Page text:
Captain’s Corner: Inspection of Towing Vessels

U.S. Coast Guard photo of CAPT Tom Allan taken by Petty Officer 2nd Class Timothy TamargoMany of you have been closely monitoring the development of the Towing Vessel Regulations since 2004, and you have been patiently awaiting their implementation. So are we! March 2015 is now the forecasted period to publish the Final Rule but there is still a lot of work to do before we issue the first Certificate of Inspection. Much like the implementation of the Marine Transportation Safety Act, or any other significant Coast Guard action, you can expect a simultaneous release of a complementary implementation policy such as a Navigation and Vessel Inspection Circular (NVIC) to outline the pathways for the implementation of the regulations. To provide you a bit more detail on this subject, this Captain’s Corner is brought to you by Mr. Robert Butts, Chief of the Uninspected Vessel Branch who will be implementing this change for the Sector Jacksonville area of responsibility. As always, if you have recommendations for future topics we would appreciate your input. See you in the port!
– CAPT Tom Allan

Inspection of Towing Vessels

By Mr. Robert Butts, Chief of the Uninspected Vessel Branch

Many of you have been closely monitoring the development of the Towing Vessel Regulations since 2004, and you have been patiently awaiting their implementation. So are we! March 2015 is now the forecasted period to publish the Final Rule but there is still a lot of work to do before we issue the first Certificate of Inspection. Much like the implementation of the Marine Transportation Safety Act, or any other significant Coast Guard action, you can expect a simultaneous release of a complementary implementation policy such as a Navigation and Vessel Inspection Circular (NVIC) to outline the pathways for the implementation of the regulations. To provide you a bit more detail on this subject, this Captain’s Corner is brought to you by Mr. Robert Butts, Chief of the Uninspected Vessel Branch who will be implementing this change for the Sector Jacksonville area of responsibility. As always, if you have recommendations for future topics we would appreciate your input. See you in the port!
-CAPT Tom Allan.

The United States Coast Guard will implement the third and final phase of the Towing Vessel Bridging Program (TVBP) when we publish 46 Code of Federal Regulations (CFR), Subchapter M. The highly anticipated Inspection of Towing Vessels, Final Rule is predicted to be published in March 2015. Pursuant to the Coast Guard and Maritime Transportation Act of 2004, Public Law 108-293 of August 9, 2004, a significant regulatory project was undertaken that will transition the majority of the uninspected towing vessels, currently regulated under 46 CFR, Subchapter C into the category of vessels subject to inspection by the Coast Guard. To implement such a monumental endeavor, we developed the TVBP to increase meaningful interaction between the towing vessel industry and the Coast Guard. The TVBP promotes extensive industry outreach, the qualification of Coast Guard examiners to national standards, and the examination of each towing vessel’s compliance with existing regulations.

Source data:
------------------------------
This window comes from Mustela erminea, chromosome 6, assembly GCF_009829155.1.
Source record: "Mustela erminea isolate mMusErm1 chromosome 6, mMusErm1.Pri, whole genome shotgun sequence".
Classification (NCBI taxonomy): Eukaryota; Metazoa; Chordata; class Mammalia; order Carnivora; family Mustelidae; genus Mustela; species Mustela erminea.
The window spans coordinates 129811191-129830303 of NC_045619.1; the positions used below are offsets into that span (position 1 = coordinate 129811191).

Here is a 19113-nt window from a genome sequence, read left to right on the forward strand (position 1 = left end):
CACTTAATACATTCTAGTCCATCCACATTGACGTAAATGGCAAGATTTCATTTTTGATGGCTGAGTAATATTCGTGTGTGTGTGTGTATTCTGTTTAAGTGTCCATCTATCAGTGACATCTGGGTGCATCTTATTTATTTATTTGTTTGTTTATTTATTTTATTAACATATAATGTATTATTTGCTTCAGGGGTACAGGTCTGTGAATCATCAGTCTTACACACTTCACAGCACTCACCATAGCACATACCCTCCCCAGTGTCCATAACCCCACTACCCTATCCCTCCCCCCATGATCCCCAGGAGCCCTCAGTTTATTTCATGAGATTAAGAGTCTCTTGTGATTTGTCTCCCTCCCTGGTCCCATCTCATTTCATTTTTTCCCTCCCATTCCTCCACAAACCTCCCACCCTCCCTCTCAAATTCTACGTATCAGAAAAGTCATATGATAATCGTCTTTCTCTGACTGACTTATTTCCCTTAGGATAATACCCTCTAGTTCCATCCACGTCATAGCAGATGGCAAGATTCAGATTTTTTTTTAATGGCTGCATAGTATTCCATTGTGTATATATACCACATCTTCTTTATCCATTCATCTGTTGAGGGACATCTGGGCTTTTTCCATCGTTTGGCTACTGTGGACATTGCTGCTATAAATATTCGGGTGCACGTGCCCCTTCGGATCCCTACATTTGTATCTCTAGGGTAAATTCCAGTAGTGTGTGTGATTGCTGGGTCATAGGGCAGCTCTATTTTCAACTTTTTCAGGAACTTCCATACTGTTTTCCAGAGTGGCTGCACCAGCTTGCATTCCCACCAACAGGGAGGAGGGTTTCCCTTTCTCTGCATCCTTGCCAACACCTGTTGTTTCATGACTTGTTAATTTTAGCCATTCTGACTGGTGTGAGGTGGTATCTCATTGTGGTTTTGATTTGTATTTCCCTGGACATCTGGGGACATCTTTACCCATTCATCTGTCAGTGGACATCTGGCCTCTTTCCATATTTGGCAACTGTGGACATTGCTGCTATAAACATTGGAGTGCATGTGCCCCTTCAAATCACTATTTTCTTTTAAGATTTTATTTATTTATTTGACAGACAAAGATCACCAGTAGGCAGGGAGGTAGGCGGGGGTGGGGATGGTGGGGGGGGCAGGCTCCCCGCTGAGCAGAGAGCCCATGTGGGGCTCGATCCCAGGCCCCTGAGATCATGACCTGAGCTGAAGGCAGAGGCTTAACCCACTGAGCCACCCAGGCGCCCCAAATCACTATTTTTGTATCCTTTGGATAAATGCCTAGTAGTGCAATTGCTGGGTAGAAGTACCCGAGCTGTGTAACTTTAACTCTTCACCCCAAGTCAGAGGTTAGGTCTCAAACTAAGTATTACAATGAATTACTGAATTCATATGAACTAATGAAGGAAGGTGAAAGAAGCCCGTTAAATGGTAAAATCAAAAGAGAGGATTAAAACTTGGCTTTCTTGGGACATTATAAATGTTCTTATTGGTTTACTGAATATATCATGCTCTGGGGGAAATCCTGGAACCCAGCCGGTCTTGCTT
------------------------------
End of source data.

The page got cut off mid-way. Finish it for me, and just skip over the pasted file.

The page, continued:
The proposed inspection regulations, 46 CFR Subpart M, are much more comprehensive than the existing regulations for uninspected towing vessels. For example, each vessel subject to the inspection regulations will need to outfitted, operated and managed to ensure compliance with the operation, lifesaving, fire protection, machinery and electrical systems, along with vessel construction standards. Although the Coast Guard inspection standards may sound daunting, many existing towing vessels in our Port are already in compliance with similar safety standards required by Classification Societies such as American Bureau of Shipping. In addition, vessels are carefully managed by responsible companies with sound safety management systems.

With the addition of towing vessels as a category of vessel subject to Coast Guard Inspection, our local domestic fleet of responsibility will double; and we may experience a significant increase in workload. It is still to be seen how much work will befall upon the Marine Inspectors as owners and operators of towing vessel will have two options to demonstrate compliance with Subchapter M. Compliance can be gained and continuously demonstrated by either implementing a Towing Safety Management System or by scheduling an inspection by a Coast Guard Marine Inspector. What is for certain is that the Coast Guard and the towing vessel industry is cooperatively working to promote safer work practices and reduce casualties on towing vessels.

Although Subchapter M is predicted to be published in March 2015, I invite you to routinely monitor the progress of the rule through the administrative process. The Unified Agenda can be found by searching on “1625-AB06”. Likewise, the Coast Guard established a Towing Vessel National Center of Expertise (TVNCOE) in Kentucky; and they offer a wealth of information and assistance. Visit the TVNCOE online. We continuously strive to develop new and foster existing partnerships, and the TVBP has certainly provided us that opportunity. We look forward to exercising those partnerships as we transition the uninspected towing vessel fleet into compliance with 46 CFR, Subchapter M. For more information, please contact LCDR Marc Montemerlo (904) 564-7653 or Mr. Robert Butts (904) 564-7664.

Featured image by JAXPORT on Flickr, CC

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